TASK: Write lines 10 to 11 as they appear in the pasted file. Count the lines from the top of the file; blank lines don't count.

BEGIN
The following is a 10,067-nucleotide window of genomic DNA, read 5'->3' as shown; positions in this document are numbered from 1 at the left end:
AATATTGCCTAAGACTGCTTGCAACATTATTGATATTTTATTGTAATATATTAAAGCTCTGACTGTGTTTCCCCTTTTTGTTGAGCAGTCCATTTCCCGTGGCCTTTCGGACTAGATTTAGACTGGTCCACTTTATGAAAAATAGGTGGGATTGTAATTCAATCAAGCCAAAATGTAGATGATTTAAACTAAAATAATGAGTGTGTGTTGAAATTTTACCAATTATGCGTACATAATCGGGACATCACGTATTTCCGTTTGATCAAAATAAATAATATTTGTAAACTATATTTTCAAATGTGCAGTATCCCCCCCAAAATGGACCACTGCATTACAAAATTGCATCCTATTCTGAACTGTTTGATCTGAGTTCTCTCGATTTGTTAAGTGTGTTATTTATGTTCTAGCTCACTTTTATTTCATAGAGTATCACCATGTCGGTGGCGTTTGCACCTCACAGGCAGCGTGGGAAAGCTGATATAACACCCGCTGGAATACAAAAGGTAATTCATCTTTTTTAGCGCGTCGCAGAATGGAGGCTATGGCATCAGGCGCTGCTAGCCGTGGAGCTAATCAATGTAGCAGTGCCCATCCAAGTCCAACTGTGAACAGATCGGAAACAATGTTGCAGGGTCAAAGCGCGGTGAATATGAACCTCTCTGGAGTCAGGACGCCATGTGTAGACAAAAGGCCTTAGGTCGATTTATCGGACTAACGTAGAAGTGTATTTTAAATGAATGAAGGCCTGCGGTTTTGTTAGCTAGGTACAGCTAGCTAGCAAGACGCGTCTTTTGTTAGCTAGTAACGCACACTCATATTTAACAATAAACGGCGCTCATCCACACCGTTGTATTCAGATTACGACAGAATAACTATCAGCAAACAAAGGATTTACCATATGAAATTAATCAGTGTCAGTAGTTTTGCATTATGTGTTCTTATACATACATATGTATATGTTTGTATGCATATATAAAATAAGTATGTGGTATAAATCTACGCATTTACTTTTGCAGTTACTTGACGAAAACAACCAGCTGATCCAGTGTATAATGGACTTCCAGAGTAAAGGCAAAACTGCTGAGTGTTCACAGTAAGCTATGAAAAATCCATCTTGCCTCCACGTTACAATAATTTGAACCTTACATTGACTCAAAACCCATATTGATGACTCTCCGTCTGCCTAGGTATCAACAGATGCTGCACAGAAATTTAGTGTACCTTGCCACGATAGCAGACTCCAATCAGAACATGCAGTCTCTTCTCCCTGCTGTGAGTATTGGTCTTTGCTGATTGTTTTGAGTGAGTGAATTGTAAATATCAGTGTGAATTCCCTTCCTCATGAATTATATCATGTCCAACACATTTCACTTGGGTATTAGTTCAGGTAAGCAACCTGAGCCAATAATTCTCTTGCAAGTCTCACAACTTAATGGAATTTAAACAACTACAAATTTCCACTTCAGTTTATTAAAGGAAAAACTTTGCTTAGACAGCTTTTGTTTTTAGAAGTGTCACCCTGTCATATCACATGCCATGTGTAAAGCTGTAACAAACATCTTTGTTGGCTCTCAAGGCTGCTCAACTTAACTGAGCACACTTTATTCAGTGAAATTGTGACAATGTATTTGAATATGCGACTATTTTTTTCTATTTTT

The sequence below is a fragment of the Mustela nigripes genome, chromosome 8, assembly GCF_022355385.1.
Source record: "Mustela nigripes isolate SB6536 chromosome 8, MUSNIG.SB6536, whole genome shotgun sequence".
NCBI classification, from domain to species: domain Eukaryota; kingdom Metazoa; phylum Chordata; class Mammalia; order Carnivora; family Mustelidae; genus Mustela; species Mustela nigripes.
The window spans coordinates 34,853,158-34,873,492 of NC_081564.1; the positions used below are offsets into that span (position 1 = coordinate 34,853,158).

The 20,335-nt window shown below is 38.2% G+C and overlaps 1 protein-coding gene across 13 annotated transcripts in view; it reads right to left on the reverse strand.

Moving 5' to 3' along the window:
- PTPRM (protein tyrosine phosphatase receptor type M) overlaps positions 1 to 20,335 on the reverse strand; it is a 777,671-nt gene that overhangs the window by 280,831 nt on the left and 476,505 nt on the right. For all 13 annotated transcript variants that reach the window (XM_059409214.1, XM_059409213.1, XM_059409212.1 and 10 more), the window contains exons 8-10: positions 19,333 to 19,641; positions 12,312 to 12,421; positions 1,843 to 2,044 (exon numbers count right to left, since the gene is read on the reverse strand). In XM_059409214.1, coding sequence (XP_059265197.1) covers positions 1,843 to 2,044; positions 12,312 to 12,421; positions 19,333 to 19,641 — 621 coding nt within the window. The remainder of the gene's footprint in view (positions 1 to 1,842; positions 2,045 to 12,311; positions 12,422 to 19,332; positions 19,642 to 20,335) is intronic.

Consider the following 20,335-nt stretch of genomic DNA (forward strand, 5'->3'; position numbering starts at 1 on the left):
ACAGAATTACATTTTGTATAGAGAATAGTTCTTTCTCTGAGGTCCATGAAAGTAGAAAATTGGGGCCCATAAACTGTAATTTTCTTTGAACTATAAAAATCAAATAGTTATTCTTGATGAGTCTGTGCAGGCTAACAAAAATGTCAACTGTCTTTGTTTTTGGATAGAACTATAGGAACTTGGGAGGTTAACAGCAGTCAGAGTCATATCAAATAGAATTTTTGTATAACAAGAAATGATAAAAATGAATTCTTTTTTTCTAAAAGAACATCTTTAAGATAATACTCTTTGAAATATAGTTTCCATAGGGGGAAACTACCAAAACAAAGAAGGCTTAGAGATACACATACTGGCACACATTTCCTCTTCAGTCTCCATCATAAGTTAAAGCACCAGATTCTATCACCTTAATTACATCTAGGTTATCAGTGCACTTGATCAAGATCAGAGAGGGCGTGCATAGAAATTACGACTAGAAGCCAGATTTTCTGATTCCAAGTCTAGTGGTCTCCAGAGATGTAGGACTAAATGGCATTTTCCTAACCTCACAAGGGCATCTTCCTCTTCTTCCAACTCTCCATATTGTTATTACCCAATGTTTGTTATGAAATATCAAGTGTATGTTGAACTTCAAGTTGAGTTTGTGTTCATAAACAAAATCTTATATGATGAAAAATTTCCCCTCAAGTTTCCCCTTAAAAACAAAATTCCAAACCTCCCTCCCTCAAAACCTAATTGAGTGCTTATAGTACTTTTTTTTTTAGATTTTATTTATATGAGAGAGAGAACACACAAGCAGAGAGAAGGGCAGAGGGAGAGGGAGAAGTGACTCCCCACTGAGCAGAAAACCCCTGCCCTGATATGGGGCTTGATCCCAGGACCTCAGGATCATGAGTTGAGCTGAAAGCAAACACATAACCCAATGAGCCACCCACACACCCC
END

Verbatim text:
Consider the following 20,335-nt stretch of genomic DNA (forward strand, 5'->3'; position numbering starts at 1 on the left):
ACAGAATTACATTTTGTATAGAGAATAGTTCTTTCTCTGAGGTCCATGAAAGTAGAAAATTGGGGCCCATAAACTGTAATTTTCTTTGAACTATAAAAATCAAATAGTTATTCTTGATGAGTCTGTGCAGGCTAACAAAAATGTCAACTGTCTTTGTTTTTGGATAGAACTATAGGAACTTGGGAGGTTAACAGCAGTCAGAGTCATATCAAATAGAATTTTTGTATAACAAGAAATGATAAAAATGAATTCTTTTTTTCTAAAAGAACATCTTTAAGATAATACTCTTTGAAATATAGTTTCCATAGGGGGAAACTACCAAAACAAAGAAGGCTTAGAGATACACATACTGGCACACATTTCCTCTTCAGTCTCCATCATAAGTTAAAGCACCAGATTCTATCACCTTAATTACATCTAGGTTATCAGTGCACTTGATCAAGATCAGAGAGGGCGTGCATAGAAATTACGACTAGAAGCCAGATTTTCTGATTCCAAGTCTAGTGGTCTCCAGAGATGTAGGACTAAATGGCATTTTCCTAACCTCACAAGGGCATCTTCCTCTTCTTCCAACTCTCCATATTGTTATTACCCAATGTTTGTTATGAAATATCAAGTGTATGTTGAACTTCAAGTTGAGTTTGTGTTCATAAACAAAATCTTATATGATGAAAAATTTCCCCTCAAGTTTCCCCTTAAAAACAAAATTCCAAACCTCCCTCCCTCAAAACCTAATTGAGTGCTTATAGTACTTTTTTTTTTAGATTTTATTTATATGAGAGAGAGAACACACAAGCAGAGAGAAGGGCAGAGGGAGAGGGAGAAGTGACTCCCCACTGAGCAGAAAACCCCTGCCCTGATATGGGGCTTGATCCCAGGACCTCAGGATCATGAGTTGAGCTGAAAGCAAACACATAACCCAATGAGCCACCCACACACCCC